As one of the country's three coast-to-coast interstates, I-80 through Joliet and Will County carries approximately 80,000 vehicles a day, about 25 percent of which are trucks. Because of the infrastructure condition, population growth, and capacity constraints, heavy congestion as well as frequent merging and weaving are common. In addition, over 30 bridges along the corridor are in need of full replacement. In order to transform this stretch of I-80 into a safe, efficient, and modern roadway, the Illinois Department of Transportation conducted a robust outreach program, coordinating with local municipalities and the public at every decision point to develop a reconstruction plan that meets the needs of the communities and motorists I-80 serves.
The I-80 reconstruction project includes approximately 16 miles of the interstate and begins near Ridge Road to the west and ends at U.S. 30 to the east. The corridor encompasses three counties (Kendall, Grundy, and Will), and passes through six municipalities (Minooka, Channahon, Shorewood, Rockdale, Joliet, and New Lenox). The road crosses four waterways (DuPage River, Rock Run Creek, Des Plaines River, and Hickory Creek), and includes eight interchanges.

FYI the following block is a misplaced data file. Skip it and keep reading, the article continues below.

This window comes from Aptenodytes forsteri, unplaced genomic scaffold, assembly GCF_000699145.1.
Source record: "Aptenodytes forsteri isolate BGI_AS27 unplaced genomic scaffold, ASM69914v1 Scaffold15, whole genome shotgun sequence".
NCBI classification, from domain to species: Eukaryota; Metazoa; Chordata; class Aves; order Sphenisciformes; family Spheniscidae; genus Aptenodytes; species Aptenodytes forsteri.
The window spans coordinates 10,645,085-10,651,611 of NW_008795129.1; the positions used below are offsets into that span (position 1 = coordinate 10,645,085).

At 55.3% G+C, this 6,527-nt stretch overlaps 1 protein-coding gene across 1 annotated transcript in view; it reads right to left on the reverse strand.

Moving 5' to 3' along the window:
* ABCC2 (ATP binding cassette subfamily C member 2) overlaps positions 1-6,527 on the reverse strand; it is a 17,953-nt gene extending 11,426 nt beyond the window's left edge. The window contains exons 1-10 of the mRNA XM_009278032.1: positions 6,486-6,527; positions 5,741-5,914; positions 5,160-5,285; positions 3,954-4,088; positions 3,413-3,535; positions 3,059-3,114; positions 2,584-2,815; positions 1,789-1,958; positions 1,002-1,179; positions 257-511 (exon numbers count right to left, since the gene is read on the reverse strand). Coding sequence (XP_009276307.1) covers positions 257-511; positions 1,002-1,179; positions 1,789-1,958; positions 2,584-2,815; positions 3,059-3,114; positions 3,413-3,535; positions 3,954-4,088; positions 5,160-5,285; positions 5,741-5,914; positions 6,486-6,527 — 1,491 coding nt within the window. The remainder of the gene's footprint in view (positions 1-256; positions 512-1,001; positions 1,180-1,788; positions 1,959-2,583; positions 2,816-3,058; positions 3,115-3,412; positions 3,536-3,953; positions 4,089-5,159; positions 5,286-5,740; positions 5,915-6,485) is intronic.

The I-80 reconstruction project was initiated to evaluate transportation issues along the corridor, and develop solutions to the safety and congestion issues on the interstate. The Illinois Department of Transportation worked closely with local communities and transportation and environmental agencies, as well as conducted extensive public outreach to develop proposed improvements that meet the needs of the communities it serves and anticipated increases in traffic volumes. The study followed federal guidelines outlined in the National Environmental Policy Act (NEPA) to identify and evaluate proposed improvements as well as potential impacts.
During the environmental review, public meetings and community meetings were held to inform stakeholders about the project and gather feedback. In addition, working group meetings consisting of elected officials and community leaders were held, along with coordination meetings with federal, state and local jurisdictions, and resource agencies. A public hearing was held in 2019.
The data and stakeholder input gathered during the environmental review was used to develop the Environmental Assessment, which outlines the final proposed improvement known as the preferred alternative.
While the project is currently in various stages with ongoing community coordination, sections of the interstate are moving forward with construction.